Fraser Institute: First Nations focused on economic development enjoy higher living standards than those relying on government transfers
February 20, 2019
CALGARY—First Nations that focus on developing businesses in the broad economy enjoy higher living standards compared to those that rely more heavily on government transfers and court settlements, finds a new book released today by the Fraser Institute, an independent, non-partisan Canadian public policy think-tank.
“By participating in the economy—in tourism, resource development or other services—and generating their own wealth, First Nations can dramatically improve living standards for their members,” said Tom Flanagan, Fraser Institute senior fellow, professor emeritus of political science at the University of Calgary and author of The Wealth of First Nations.
The book, which summarizes six years of research on understanding First Nations success, finds that First Nations that rely on “taking”—that is, generating most of their revenue from government transfers—experience lower living standards than First Nations that focus on building businesses and encouraging entrepreneurship so they have their own financial and economic resources rather than depending on Ottawa.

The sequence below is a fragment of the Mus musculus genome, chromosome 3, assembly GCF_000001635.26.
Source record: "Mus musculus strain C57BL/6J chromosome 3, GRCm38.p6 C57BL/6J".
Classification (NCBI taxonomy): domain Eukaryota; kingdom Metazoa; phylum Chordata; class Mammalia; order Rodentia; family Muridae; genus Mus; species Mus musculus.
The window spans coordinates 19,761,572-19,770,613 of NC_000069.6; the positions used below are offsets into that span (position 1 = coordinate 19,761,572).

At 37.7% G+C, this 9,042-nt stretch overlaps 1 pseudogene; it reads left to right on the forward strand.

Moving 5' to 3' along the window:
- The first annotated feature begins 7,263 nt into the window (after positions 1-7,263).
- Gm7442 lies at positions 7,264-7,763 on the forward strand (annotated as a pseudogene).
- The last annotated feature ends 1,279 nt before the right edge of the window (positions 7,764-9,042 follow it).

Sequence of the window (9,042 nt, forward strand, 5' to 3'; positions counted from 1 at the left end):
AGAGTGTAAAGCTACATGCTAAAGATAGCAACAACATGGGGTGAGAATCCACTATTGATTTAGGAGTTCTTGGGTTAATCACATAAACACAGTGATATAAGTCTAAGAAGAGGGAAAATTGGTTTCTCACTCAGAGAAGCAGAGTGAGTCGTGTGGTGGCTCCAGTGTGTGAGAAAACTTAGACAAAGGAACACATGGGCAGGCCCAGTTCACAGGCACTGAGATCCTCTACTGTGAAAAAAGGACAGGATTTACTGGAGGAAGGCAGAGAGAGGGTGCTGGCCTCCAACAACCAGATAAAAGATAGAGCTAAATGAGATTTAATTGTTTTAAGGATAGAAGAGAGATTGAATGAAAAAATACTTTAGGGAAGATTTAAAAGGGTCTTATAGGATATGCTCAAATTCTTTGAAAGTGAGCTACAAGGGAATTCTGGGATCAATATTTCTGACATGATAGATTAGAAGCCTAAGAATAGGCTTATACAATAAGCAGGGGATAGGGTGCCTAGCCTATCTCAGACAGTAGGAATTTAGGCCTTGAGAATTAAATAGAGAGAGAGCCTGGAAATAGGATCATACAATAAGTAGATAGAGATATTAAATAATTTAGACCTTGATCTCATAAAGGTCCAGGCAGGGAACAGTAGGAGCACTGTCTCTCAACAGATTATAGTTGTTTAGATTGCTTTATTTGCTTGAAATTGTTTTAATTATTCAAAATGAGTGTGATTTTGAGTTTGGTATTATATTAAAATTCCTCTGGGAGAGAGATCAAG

For example, Fort McKay First Nation in northern Alberta generates more than $500 million annually by providing transportation, catering and other services for companies involved in the oilsands. Subsequently, Fort McKay’s performance on the Community Well-Being Index—a measurement of living standards calculated by Statistics Canada—increased from 57 in 1996 to 76 in 2011, well above the average score for First Nations (59) and only three points below the Canadian average (79) for non-Indigenous communities.
“Despite decades of increased government spending on First Nations, many Indigenous communities still struggle with endemic poverty and social discord, while more successful First Nations focus on building their own economic opportunities independent of Ottawa,” Flanagan said.
Tom Flanagan, Senior Fellow
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